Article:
EDUCATION & CHILDCARE
These objectives are subject to ongoing input from, and ratification by, our members. Finalized objectives will be substantiated by accompanying policy proposals in our upcoming Policy Agenda.
Increase access to Early Head Start and increase income assistance for, and access to, full-day 0-3 infant care
Establish a legal right of all kids in the state to a quality K-12 education
Support efforts of the State Dept. of Labor and others to identify occupations amenable to apprenticeships, upskilling and reskilling including for the recently incarcerated and hard to employ populations
Invest in teacher success while strengthening accountability to parents, students and taxpayers
Expand the state public school system to include full-day preschool, starting at age 3
Shorten Higher Education completion time, improve graduation rates, close equity gaps and prepare students for the workforce
A good education is essential to meaningful, recognized participation in today’s society and economy, and our elected representatives have a responsibility to ensure every Californian is provided this critical key to accessing their best future.
A short time ago education was commonly thought to start in earnest with kindergarten. Research now shows critical brain and emotional growth starts before birth.1 The first five years of children’s lives, including the social ecosystems of which they are a part, are crucial to their —and our state’s—success. Experts also used to think formal education ended in 8th grade, then 12th, then after college with graduate school (for some). Today we recognize that access to education must be lifelong. We must establish a system that welcomes learners at any age -- to retrain when a sector vanishes or disability strikes, when more income is needed or desired, or when one retires from a lifelong field but has more to give (and much longer to live) or perhaps still has bills to pay.
Furthermore, the goal isn’t simply filling seats; it’s learning, and then translating that learning into a meaningful occupation.2 For many kids in California, this means the inclusion of student-centered, integrated career pathways; effective academic and career counseling and navigation assistance; social and emotional support; and mental health support. For policy makers and schools it means recognizing the impact of decades of deeply ingrained racial and economic segregation throughout the state, as well as the geographic challenges facing California’s rural communities and the importance of designing opportunity today that truly give every child their best chance to flourish.3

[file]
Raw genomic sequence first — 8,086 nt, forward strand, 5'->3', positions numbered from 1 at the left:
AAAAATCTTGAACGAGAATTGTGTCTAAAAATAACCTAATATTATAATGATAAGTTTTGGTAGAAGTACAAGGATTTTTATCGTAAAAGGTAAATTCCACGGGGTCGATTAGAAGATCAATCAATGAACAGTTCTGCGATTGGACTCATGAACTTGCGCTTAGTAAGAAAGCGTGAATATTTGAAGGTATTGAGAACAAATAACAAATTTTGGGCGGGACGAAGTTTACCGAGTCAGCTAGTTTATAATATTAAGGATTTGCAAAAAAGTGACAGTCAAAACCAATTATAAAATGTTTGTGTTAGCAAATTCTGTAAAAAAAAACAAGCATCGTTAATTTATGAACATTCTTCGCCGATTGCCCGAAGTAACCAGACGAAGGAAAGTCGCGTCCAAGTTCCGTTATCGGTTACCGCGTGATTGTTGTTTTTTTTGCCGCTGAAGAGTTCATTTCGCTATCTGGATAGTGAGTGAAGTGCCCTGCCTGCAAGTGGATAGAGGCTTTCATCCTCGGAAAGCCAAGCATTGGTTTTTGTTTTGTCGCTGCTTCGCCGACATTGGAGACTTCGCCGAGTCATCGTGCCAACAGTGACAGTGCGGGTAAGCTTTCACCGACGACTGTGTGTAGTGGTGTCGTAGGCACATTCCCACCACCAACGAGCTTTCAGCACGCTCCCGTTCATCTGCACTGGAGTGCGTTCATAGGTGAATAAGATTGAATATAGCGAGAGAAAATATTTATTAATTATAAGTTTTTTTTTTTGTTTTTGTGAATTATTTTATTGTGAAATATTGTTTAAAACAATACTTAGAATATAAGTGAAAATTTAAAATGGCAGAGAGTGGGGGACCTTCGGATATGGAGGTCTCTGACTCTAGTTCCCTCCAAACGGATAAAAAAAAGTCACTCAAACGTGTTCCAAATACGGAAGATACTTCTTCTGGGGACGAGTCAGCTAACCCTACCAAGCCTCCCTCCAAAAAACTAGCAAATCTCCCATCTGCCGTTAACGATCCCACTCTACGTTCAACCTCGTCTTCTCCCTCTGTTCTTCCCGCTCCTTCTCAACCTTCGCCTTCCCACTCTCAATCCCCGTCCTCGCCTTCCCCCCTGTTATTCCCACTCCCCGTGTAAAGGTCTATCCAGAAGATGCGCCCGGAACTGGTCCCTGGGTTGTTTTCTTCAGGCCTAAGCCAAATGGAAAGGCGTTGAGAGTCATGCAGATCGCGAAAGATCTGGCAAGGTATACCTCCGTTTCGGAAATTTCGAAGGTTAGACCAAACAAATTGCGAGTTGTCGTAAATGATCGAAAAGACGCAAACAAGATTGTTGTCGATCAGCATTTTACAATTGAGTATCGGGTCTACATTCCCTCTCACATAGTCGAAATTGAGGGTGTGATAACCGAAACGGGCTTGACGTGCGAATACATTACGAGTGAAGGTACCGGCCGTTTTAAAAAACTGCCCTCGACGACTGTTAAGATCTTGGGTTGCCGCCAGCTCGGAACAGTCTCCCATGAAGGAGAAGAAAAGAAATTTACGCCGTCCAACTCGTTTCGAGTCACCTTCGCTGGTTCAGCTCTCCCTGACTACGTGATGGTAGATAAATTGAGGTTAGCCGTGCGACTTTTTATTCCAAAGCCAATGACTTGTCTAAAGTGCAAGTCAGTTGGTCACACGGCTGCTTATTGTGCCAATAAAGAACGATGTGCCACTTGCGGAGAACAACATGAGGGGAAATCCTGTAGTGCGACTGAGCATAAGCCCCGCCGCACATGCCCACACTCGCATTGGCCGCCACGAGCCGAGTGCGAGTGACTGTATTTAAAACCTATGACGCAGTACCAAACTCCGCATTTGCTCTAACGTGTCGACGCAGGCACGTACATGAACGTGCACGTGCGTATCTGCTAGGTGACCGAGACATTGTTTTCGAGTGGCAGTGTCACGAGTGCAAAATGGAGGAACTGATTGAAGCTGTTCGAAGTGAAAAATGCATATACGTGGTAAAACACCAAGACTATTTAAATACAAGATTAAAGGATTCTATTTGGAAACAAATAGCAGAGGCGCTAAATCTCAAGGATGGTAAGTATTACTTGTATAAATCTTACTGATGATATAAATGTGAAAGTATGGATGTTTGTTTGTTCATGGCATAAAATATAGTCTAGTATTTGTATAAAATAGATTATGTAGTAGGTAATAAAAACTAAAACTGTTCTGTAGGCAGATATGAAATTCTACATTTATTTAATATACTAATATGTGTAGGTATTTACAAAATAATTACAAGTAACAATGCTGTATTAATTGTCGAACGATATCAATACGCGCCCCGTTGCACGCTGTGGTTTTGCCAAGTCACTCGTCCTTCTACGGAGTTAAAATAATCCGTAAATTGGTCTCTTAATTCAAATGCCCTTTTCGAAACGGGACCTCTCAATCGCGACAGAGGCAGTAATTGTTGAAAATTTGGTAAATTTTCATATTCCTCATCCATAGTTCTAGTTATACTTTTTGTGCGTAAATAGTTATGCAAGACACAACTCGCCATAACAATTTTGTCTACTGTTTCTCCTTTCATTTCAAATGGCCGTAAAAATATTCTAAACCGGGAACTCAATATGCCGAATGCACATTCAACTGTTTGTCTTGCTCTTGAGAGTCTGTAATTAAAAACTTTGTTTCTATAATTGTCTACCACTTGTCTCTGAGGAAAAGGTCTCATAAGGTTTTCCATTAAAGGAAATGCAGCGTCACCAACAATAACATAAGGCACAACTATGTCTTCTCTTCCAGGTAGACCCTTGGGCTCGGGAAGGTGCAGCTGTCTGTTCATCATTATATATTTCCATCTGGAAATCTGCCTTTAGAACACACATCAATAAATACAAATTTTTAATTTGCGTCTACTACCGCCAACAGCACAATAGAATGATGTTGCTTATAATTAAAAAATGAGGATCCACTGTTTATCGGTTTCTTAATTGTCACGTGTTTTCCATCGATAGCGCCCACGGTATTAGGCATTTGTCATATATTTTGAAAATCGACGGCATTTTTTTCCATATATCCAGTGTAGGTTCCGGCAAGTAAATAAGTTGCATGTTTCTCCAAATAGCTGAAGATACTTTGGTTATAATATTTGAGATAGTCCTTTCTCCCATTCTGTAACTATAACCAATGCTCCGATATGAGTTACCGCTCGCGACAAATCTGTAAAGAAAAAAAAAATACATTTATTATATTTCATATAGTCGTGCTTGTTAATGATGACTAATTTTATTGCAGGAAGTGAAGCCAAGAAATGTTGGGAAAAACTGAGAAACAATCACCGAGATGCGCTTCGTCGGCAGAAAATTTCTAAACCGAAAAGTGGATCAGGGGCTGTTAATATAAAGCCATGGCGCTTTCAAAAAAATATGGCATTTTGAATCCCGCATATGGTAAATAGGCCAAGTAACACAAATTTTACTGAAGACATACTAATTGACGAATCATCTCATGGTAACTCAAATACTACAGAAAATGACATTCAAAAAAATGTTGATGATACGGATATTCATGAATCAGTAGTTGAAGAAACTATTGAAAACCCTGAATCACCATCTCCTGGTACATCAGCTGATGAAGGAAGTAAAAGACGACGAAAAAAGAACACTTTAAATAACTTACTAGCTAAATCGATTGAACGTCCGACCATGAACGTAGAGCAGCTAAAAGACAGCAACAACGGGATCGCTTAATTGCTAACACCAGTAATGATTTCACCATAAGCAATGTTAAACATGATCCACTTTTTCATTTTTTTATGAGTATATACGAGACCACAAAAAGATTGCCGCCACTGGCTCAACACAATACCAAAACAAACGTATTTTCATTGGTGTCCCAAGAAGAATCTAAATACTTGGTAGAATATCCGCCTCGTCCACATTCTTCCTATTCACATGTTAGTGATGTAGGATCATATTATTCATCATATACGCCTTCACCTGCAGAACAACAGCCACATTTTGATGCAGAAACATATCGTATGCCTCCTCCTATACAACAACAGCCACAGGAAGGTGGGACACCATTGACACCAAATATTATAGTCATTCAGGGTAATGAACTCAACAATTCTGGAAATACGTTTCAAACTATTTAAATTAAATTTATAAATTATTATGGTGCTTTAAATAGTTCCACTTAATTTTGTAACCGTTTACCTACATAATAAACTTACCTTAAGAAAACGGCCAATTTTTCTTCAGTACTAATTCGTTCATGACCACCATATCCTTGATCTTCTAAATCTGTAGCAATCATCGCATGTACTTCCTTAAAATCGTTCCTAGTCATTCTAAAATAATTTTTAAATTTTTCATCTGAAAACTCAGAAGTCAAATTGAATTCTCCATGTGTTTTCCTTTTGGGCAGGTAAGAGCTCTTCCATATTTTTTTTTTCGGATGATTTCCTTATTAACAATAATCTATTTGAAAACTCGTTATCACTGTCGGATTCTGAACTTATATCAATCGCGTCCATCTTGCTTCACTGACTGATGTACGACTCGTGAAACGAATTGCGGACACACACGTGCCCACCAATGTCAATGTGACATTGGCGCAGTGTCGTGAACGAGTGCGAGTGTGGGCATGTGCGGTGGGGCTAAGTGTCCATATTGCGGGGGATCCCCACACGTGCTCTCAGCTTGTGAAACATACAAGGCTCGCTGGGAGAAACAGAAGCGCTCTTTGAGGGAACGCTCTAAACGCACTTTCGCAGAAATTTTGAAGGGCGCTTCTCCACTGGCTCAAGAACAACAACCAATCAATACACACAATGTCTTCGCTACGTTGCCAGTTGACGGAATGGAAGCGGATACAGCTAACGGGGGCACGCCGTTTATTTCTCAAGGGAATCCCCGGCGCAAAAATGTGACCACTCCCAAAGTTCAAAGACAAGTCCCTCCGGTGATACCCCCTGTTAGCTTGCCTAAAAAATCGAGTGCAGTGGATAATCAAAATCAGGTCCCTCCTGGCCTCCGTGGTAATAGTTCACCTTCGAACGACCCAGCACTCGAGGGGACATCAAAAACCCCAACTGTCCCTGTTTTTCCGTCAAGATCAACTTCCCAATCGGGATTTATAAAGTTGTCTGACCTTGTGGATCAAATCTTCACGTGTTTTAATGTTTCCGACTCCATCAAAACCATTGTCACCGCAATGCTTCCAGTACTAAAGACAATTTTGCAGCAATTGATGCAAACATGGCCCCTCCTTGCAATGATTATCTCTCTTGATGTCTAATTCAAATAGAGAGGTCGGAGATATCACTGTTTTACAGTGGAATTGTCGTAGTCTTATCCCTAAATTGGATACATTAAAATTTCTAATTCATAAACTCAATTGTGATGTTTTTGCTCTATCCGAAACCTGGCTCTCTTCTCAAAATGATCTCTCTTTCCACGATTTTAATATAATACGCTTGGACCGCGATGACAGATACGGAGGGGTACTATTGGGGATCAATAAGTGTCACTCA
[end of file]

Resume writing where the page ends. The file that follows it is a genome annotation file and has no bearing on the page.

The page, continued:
Delivering a good education also requires investing in child caregivers and teachers, and designing for true accountability. Child care provider compensation is so low that these workers are often collecting public benefits when they aren’t caring for our kids. K – 12 and ‘Higher Ed’ teacher pay in California is roughly in-line with pay scales elsewhere, but California’s cost of living is not. If Californians agree that effective teaching is one of the most important investments taxpayers make in our shared future, then teachers should have high quality, career-long training and competitive compensation; parents and students should have regular independent verification of school performance; and taxpayers should know their tax dollars are being spent as promised, managed responsibly, and delivering the impact for which they were authorized.
Of course this all must be affordable for parents initially, and later students. For young adults financing higher education, the 2019-20 budget boosted by about 15,000 the number of competitive Cal Grants available to incoming students. This is an improvement, but of the 654,000 qualified students who applied for the state scholarships last year only 240,600 received them. And in our high-cost state, non-tuition expenses such as rent, food, and transport are quickly outpacing tuition as the leading (and sometimes prohibitive) expense.
Finally, while kids are in childcare or at school, their parents often need to be at work. The economic cost of inadequate childcare on California's working parents, employers, and taxpayers is calculated to be an annual $9 billion in lost earnings, productivity, and revenue.4 At the same time, economies are known to grow substantially when they invest in the productive potential of their population.5 Policy makers should be rethinking the public sector’s role in early childhood care and education;6 promoting relationships and dialogue among academic institutions and the private sector; the training, support, and pay scales for their educators and caregivers;7 and both equity of opportunity for all kids and accountability to taxpayers system-wide.8
These links are included because the Collaborative considers some data or analysis in their body to be relevant, irrespective of the overall perspective or tone of the writing. They are far from exhaustive, and represent only a small fraction of the data and perspectives that shape our objectives.